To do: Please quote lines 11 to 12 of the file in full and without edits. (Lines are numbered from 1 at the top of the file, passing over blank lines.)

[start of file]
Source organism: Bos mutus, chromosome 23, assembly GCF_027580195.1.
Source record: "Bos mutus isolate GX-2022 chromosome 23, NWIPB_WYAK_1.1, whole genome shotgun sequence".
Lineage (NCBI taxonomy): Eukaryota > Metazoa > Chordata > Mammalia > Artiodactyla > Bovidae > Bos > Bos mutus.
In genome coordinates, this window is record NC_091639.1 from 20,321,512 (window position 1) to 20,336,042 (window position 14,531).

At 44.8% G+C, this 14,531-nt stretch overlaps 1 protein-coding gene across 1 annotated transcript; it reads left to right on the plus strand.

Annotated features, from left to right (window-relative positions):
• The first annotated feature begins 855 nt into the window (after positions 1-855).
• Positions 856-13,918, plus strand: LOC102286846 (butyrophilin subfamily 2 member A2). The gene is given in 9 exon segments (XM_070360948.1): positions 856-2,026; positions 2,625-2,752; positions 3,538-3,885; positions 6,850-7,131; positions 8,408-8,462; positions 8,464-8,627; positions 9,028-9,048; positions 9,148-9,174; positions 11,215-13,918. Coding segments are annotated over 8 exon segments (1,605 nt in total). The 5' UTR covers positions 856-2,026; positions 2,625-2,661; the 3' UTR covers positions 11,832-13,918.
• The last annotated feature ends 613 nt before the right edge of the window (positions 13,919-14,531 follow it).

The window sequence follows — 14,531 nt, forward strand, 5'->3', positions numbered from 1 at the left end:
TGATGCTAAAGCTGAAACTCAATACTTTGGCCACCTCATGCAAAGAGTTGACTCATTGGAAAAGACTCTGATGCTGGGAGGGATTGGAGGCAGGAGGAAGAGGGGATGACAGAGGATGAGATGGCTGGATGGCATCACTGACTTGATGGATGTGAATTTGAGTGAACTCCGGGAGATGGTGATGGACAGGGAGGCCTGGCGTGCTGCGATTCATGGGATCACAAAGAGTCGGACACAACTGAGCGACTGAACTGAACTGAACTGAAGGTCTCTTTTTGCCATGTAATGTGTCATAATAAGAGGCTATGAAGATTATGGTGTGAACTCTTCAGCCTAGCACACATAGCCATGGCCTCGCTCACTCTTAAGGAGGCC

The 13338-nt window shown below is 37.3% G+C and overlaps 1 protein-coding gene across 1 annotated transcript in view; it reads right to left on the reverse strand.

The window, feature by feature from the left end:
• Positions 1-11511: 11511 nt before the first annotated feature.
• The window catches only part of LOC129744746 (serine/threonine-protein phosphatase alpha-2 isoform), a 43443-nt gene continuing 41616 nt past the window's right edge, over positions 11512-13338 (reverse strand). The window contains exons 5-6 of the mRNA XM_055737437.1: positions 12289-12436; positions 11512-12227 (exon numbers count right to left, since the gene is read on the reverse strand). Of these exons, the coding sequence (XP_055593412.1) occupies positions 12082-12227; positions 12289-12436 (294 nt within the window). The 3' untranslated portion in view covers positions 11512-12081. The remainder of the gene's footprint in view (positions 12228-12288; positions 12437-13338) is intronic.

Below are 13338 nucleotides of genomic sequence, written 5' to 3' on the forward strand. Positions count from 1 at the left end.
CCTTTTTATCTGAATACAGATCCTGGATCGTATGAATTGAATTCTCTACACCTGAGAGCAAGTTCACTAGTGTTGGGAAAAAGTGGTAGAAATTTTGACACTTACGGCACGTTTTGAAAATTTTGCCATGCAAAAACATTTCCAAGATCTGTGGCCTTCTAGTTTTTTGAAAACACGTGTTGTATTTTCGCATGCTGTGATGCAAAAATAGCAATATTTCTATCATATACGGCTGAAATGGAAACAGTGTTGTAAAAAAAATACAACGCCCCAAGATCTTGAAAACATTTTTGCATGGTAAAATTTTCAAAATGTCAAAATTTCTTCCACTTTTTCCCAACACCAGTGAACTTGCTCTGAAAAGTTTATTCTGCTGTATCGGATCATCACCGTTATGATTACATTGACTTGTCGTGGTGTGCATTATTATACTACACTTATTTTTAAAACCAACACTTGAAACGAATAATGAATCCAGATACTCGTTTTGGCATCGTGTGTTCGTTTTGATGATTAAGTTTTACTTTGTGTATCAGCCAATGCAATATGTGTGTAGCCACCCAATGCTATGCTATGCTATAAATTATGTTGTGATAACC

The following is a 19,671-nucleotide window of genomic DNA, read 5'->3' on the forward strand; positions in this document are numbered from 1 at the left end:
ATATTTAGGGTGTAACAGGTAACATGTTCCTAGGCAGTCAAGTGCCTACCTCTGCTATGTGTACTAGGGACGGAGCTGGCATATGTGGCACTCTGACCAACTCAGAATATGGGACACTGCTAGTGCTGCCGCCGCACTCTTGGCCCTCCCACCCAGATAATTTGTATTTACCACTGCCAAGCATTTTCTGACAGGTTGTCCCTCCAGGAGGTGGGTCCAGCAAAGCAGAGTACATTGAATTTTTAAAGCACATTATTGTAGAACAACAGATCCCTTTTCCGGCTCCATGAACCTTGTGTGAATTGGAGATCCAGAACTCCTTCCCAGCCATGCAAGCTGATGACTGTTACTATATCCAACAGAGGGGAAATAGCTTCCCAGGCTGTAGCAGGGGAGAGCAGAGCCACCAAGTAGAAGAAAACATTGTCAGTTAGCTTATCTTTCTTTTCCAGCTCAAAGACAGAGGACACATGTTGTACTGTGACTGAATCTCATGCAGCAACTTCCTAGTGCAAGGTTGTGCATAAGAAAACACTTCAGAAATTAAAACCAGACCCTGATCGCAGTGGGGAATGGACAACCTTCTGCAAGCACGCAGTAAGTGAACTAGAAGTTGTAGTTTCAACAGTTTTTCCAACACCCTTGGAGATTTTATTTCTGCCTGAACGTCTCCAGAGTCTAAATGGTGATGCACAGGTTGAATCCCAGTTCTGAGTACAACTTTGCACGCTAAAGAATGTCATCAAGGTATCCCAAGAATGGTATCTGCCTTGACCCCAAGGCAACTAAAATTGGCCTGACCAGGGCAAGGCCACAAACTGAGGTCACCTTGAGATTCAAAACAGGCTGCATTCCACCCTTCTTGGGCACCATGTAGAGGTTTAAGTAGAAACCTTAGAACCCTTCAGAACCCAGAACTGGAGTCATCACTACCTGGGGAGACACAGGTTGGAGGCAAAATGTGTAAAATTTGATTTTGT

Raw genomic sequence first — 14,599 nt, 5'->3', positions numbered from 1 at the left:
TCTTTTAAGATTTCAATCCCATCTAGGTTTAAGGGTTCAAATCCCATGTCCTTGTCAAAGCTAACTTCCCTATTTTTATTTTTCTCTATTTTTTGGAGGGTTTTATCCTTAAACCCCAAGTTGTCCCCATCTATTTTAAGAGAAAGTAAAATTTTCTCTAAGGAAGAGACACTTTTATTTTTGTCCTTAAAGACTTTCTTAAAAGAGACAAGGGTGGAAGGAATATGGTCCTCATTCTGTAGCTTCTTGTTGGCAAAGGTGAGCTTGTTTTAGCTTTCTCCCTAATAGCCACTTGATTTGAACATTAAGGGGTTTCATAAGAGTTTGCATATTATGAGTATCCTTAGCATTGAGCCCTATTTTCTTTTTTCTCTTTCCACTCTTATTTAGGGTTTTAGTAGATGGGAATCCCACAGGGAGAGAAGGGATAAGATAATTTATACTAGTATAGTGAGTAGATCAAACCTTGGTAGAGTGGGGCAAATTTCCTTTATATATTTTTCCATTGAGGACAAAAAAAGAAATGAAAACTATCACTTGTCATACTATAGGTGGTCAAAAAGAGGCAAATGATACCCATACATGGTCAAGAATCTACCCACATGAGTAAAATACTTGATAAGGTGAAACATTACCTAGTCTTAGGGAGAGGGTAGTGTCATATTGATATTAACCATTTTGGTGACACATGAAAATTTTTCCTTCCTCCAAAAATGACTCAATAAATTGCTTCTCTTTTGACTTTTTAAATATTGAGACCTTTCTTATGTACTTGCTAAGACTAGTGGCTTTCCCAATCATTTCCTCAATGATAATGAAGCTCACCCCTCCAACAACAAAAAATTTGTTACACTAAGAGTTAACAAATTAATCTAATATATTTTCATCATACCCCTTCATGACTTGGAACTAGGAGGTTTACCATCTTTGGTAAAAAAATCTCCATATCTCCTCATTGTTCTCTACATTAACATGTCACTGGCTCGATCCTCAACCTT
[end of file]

TGATGCTAAAGCTGAAACTCAATACTTTGGCCACCTCATGCAAAGAGTTGACTCATTGGAAAAGACTCTGATGCTGGGAGGGATTGGAGGCAGGAGGAAGAGGGGATGACAGAGGATGAGATGGCTGGATGGCATCACTGACTTGATGGATGTGAATTTGAGTGAACTCCGGGAGATGGTGATGGACAGGGAGGCCTGGCGTGCTGCGATTCATGGGATCACAAAGAGTCGGACACAACTGAGCGACTGAACTGAACTGAACTGAAGGTCTCTTTTTGCCATGTAATGTGTCATAATAAGAGGCTATGAAGATTATGGTGTGAACTCTTCAGCCTAGCACACATAGCCATGGCCTCGCTCACTCTTAAGGAGGCC

The 13338-nt window shown below is 37.3% G+C and overlaps 1 protein-coding gene across 1 annotated transcript in view; it reads right to left on the reverse strand.